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Rio de Janeiro, Brazil – Almost a year ago to the day, the jungle city of Manaus grabbed international headlines after a flood of COVID-19 deaths forced gravediggers to dig mass burials – catapulting the city into the centre of Brazil’s coronavirus outbreak.
Those scenes are now being repeated throughout Brazil, where authorities are working day and night to bury the dead, with experts warning that the country’s funeral services could be the next to topple.
Since the start of the year, an uncontrollable second wave has pushed Brazil over the 300,000 death mark. As the country continues to hit grim milestones – a record 4,247 deaths on Thursday alone – the entire South American nation is now the global COVID-19 epicentre, with experts warning that 5,000 Brazilians could lose their lives in a single day in April.
Much of the fear is being directed to the P1 variant, linked to the Brazilian Amazon. If Brazil cannot control its high transmission rate, experts fear the country’s healthcare tragedy could endanger the world. If the virus is left to circulate freely, it could create the ideal breeding ground for new and even more deadly variants.
Brazil’s neighbours have sealed off their borders to the country in a desperate attempt to prevent new variants from bleeding into the rest of the continent and harming vaccine efficiency.
“We’re very concerned. The staggering amount of deaths in Brazil in just a few months is our biggest worry,” virologist and researcher Humberto Debat, from the National Institute of Agricultural Technology told Al Jazeera.
Bolsonaro’s catastrophic response
Brazilian President Jair Bolsonaro is increasingly being blamed for undermining the severity of the virus.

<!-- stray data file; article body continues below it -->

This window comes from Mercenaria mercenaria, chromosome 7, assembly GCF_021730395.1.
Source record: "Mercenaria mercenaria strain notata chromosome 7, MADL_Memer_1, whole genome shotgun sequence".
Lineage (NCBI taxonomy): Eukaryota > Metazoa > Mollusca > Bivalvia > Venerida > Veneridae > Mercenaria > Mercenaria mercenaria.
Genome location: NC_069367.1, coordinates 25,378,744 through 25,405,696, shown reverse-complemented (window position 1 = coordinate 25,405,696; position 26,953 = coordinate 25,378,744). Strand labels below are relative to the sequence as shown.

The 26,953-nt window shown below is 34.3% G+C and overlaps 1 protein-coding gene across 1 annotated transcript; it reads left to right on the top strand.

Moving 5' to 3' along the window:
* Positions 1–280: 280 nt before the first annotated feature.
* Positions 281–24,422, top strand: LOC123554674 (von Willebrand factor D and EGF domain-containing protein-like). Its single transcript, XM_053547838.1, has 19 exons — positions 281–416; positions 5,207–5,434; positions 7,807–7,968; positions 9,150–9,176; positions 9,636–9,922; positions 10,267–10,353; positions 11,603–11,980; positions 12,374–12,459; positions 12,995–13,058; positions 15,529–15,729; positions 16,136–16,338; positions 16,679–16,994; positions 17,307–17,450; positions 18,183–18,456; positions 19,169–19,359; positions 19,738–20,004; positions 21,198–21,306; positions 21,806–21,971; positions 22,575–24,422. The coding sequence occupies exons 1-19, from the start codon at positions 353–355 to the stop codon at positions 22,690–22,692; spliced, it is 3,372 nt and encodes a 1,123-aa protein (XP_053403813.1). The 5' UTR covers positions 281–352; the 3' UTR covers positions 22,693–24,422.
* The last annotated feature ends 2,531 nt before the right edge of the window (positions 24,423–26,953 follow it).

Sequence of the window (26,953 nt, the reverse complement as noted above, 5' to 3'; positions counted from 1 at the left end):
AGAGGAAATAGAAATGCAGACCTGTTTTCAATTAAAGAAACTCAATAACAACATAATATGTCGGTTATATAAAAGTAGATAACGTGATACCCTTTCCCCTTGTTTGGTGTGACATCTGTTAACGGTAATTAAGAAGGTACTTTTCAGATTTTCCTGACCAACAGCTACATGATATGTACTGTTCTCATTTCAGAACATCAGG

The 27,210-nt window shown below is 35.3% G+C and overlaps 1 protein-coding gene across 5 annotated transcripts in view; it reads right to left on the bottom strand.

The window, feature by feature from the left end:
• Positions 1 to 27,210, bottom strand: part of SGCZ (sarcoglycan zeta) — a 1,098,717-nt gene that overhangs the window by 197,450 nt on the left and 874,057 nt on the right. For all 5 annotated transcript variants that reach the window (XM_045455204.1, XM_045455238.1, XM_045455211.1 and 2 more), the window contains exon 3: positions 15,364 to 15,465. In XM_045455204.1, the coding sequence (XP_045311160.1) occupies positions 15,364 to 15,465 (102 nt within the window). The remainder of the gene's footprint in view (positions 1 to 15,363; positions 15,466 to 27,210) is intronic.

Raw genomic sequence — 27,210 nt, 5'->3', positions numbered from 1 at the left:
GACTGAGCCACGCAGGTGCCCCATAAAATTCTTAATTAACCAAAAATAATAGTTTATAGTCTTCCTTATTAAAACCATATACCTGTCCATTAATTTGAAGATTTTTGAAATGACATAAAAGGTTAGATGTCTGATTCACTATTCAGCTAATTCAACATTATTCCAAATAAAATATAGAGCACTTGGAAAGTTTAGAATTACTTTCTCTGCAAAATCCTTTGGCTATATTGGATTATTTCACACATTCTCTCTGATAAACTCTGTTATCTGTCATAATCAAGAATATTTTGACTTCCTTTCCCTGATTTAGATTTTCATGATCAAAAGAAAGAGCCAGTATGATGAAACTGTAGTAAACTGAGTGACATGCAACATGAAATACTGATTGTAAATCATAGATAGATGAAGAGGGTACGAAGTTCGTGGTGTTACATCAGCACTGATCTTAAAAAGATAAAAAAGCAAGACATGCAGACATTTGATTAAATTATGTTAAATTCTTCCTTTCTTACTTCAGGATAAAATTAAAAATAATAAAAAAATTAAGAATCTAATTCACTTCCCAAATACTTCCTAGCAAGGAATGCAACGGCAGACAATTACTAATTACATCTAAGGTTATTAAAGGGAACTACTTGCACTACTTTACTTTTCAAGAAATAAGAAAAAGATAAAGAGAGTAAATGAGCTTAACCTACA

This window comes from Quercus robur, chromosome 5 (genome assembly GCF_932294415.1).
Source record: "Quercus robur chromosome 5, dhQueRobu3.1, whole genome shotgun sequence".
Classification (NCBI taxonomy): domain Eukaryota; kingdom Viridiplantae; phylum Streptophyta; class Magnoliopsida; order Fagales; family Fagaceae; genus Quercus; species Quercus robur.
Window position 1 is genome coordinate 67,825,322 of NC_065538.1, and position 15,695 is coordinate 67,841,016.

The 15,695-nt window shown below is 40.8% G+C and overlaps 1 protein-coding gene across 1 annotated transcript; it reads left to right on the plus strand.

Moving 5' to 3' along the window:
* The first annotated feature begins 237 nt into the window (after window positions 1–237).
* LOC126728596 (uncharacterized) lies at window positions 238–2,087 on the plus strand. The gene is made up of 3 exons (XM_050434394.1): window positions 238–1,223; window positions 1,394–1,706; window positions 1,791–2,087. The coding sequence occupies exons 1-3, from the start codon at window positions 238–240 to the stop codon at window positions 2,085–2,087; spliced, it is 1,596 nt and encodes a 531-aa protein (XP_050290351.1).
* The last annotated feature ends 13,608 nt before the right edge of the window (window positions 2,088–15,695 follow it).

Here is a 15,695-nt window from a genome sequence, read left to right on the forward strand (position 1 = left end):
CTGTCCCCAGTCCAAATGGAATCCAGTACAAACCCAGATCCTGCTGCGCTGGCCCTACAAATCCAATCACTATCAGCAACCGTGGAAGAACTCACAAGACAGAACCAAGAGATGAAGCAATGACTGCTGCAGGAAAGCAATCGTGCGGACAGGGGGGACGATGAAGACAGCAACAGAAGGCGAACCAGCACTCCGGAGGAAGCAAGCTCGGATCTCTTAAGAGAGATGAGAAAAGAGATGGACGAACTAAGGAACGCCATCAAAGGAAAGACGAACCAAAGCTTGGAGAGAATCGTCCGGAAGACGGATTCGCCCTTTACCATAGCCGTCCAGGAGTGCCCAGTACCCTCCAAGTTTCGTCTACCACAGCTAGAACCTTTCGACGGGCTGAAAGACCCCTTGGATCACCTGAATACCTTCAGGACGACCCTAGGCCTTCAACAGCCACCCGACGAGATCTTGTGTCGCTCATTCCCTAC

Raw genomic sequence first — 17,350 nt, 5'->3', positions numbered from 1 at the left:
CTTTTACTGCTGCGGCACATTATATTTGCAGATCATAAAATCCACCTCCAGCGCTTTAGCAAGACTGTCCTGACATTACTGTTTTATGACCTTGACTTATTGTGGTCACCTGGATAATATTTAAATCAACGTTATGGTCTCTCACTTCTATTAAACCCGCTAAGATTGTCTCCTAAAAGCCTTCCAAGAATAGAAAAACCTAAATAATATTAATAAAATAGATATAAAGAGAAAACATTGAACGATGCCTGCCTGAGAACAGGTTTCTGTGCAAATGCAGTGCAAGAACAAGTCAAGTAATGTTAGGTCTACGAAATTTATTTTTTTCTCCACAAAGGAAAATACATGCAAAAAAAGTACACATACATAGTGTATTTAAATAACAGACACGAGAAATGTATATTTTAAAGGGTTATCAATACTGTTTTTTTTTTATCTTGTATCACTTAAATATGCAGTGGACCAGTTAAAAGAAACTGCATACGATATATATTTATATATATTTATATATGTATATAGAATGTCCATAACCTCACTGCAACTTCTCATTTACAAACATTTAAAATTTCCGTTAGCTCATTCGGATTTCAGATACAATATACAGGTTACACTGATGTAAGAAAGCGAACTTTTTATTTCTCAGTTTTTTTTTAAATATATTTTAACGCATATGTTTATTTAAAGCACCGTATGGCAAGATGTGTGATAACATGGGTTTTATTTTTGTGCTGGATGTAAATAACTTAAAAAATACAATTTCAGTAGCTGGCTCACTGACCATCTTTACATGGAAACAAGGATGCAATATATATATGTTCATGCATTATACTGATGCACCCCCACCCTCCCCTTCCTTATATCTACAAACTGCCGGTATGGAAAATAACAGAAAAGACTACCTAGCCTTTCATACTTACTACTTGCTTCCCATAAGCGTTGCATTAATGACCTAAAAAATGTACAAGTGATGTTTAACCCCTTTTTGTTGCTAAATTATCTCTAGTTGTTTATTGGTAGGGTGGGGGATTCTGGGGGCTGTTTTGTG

Even in the pandemic’s darkest hour, the far-right leader continues to ignore calls from health officials for a national lockdown, attacks the use of masks, ignores science, peddles unproven remedies and told Brazilians this week “there’s no use crying over spilled milk”, referring to Brazil’s soaring death toll.
“Unfortunately, we have a denialist president who refuses to follow science and encourages the public to follow,” said Ethel Maciel, a professor at the Federal University of São Paulo.
No social distancing
Experts have said a lack of social distancing measures has created the ideal environment for variants to mutate.
Since June 2020, Brazil’s infections and deaths marooned at a steady plateau of approximately 1,000 deaths a day, leading many to believe the worst was over. For months, Brazilians commuted on crammed public transport and packed its beaches, bars and nightclubs.
As Brazilians continued to flout containment measures, the P1 variant hatched, believed to have emerged in the Brazilian Amazon at the tail end of 2020. Weeks later, Manaus’ health system had all but collapsed.
According to the Fiocruz research institute, the P1 variant now accounts for more than 80 percent of cases in populous states, Rio de Janeiro and São Paulo. Three months ago, it was 0 percent.
A ticking time bomb
Officials and experts are concerned about the speed with which the P1 variant, which is likely more infectious, is spreading and the damage it could pose globally.